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March 23, 1984 - Image 16

Resource type:
Text
Publication:
The Michigan Daily, 1984-03-23
Note:
This is a tabloid page

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Youth
hostel
Hotel New Hampshire
Starring Jodie Foster, and Beau
Bridges
Directed by Tony Richardson
Now playing at The State Theater
By Anne Valespino
AFLATUENT dog, a literary dwarf
and a lesbian in a bear suit ar
among some of John Irving's unlikel;
but lovable characters from the nove
Hotel New Hampshire. In the hands o:
director-producer Tony Richardson
M'ONDAYS
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their story becomes a series of
unrelated misadventures rather than a
poignant presentation of their
fascinating interrelationships.
A grossly miscast Beau Bridges
plays Winn Berry, a school teacher who
quits the profession to become a hotel
proprietor trying to run a family-
operated establishment on a shoestring
budget. A naive dreamer, Berry is
oblivious to the shady undercurrents of
hotel life that force his children to grow
up all too quickly.
Since Berry is a quirky individual it is
understandable that his kids have pain-
fully distinctive problems. Frank, who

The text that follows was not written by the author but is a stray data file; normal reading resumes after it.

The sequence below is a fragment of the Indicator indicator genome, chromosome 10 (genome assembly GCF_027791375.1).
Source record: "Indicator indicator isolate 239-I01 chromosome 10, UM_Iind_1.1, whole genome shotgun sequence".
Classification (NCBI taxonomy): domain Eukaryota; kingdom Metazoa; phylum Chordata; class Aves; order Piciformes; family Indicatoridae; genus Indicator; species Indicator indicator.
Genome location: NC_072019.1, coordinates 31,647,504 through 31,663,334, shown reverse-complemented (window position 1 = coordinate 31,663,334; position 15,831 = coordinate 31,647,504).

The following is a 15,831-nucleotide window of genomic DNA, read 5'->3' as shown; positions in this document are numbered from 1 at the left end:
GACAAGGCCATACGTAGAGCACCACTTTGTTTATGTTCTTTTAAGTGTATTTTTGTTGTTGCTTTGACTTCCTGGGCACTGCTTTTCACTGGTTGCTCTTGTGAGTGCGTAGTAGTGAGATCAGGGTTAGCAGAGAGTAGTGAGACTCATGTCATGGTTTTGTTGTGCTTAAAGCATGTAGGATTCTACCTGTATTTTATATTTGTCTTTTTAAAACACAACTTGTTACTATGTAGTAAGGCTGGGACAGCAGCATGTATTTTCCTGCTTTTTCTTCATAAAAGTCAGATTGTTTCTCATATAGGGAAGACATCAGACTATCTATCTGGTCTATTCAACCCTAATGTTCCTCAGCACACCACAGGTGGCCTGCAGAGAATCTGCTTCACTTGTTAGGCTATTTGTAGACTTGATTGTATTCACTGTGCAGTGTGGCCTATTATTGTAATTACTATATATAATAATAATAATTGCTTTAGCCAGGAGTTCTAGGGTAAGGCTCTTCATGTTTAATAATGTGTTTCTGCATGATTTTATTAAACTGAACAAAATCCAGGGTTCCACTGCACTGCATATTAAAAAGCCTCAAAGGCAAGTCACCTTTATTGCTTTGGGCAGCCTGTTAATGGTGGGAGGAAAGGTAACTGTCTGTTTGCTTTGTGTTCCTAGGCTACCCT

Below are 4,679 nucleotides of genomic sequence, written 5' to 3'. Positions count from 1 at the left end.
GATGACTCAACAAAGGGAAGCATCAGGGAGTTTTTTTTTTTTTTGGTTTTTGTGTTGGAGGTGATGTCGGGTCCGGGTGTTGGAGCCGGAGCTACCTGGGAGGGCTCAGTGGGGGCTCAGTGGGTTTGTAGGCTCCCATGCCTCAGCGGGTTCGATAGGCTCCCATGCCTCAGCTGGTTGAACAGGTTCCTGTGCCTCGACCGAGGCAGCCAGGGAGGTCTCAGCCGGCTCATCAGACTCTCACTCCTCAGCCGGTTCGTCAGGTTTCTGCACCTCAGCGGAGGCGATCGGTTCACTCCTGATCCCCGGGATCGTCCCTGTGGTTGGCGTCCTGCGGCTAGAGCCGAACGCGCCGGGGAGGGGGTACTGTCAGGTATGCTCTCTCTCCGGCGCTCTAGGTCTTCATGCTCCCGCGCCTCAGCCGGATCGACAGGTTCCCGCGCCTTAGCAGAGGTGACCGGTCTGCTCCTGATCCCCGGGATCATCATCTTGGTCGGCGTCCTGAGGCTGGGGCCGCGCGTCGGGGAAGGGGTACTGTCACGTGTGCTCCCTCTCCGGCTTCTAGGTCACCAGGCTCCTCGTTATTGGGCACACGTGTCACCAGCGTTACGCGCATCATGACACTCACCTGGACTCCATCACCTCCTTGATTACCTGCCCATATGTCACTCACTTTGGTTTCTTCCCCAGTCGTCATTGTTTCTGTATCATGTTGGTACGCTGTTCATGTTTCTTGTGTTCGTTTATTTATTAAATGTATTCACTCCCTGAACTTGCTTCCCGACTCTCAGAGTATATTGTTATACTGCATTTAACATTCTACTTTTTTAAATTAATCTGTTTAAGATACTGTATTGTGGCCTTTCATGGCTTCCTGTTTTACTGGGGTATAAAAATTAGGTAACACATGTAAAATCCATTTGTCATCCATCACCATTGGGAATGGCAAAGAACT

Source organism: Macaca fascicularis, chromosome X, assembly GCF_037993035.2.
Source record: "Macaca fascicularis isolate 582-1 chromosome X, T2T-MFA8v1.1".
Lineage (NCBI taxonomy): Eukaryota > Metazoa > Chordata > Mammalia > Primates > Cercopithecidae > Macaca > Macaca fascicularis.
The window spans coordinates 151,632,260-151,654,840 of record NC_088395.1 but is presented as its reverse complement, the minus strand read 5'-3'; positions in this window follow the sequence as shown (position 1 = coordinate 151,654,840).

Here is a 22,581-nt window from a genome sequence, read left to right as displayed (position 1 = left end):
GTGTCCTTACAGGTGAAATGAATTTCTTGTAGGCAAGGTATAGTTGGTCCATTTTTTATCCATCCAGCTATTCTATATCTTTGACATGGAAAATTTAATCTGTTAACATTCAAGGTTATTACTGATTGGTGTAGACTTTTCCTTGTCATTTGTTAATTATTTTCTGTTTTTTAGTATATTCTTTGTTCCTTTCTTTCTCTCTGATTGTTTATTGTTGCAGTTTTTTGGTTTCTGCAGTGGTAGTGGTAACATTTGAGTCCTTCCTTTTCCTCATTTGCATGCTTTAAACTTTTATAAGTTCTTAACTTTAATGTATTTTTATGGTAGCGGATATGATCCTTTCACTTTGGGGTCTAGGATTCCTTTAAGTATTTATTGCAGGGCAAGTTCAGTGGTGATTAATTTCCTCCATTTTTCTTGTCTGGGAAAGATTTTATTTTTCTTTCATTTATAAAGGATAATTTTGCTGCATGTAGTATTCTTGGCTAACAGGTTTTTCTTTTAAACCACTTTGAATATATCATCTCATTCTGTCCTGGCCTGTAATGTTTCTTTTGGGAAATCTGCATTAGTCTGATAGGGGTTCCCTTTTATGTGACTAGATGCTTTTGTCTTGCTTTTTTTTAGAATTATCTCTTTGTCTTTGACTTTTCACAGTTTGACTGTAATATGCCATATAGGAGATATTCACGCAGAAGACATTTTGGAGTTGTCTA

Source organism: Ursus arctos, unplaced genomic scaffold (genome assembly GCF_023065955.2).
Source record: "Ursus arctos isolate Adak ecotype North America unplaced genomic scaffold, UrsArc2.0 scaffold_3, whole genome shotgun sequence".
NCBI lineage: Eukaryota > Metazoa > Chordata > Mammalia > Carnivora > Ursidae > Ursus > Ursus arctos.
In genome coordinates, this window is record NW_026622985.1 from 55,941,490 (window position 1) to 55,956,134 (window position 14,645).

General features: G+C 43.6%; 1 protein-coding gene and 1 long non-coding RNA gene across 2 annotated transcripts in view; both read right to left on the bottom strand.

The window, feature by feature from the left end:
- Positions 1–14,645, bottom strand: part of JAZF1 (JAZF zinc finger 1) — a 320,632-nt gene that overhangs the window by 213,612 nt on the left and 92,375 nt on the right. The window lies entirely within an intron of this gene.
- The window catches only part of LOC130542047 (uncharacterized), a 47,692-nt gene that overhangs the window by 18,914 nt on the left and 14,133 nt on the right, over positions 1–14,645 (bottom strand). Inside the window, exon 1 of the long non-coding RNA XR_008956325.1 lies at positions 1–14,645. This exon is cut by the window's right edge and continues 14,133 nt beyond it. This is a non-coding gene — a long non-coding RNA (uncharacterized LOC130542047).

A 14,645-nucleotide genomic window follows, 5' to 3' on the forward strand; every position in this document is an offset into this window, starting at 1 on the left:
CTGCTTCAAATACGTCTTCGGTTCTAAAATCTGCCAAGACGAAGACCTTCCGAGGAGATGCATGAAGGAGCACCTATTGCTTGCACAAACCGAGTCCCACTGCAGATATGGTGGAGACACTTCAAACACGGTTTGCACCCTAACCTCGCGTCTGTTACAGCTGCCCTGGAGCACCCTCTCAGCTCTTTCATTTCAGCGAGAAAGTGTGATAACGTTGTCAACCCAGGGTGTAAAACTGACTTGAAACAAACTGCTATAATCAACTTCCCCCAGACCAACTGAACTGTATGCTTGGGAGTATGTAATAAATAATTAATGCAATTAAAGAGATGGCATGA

is gay, must cope with the small-town
morals of a New England community;
Lily, whose maturity far exceeds her
physical development, has to accept
being labeled a dwarf. Franny, played
by Jodie Foster, is the most confused of
all. A young woman experiencing her
first signs of sexual awakening, she fin-
-

ds herself attracted to two males who
are polar opposites: Her brother John
is frail and baby-faced, while local thug
Chip.
This incestuous triangle develops into
a crisis which is the dramatic climax of
the film. On Halloween night Franny
and John are sent to fetch a doctor after
a policeman at the hotel has succumbed
to a stroke induced by some family an-
tics. On their way through the forest
they are trapped by Chip and his frien-
ds, out looking for Halloween mischief
of their own. Seizing this opportunity,
Chip decides to torture both brother and
sister by leading his cohorts in the
gang-rape of Franny.
John panics and runs for help. By the
time Junior and his black 'brothers'
reach the. scene, the worst is already
over. John is paralyzed by feelings of
guilt and helplessness. Strong, level-
headed Junior comforts Franny in a
heart-wrenching speech, ". . . when
someone touches you and you don't
want them to be touchin' you, it's like
they don't touch you at all, 'cause they
can't hurt the real you, deep inside of
you."~
Foster's manifestation of physical
and emotional shock make this the
most powerful scene in the movie.
Because it is so vivid and difficult to
recover from, and since it takes place
early in the film, the rest of this picture
seems a lame tragi-comedy in com-

parison.
Perhaps Irving's fondness for jux-
taposing humor and disaster, with no
attempt at gaining perspective on
either are to blame.- . Condensing his
plot into a two hour film is a precarious
task. All we see of the aircraft ex-
plosion that kills Berry's wife and son is
the stuffed carcass of Sorrow, the
family's farting Fido of many years,
floating ashore in the Atlantic.
Richardson's decision to include
many scenes rather than a select few
make for a fast-paced screenplay in
which actors have no time to reflect, in-
teract, or endear themselves to the
audience.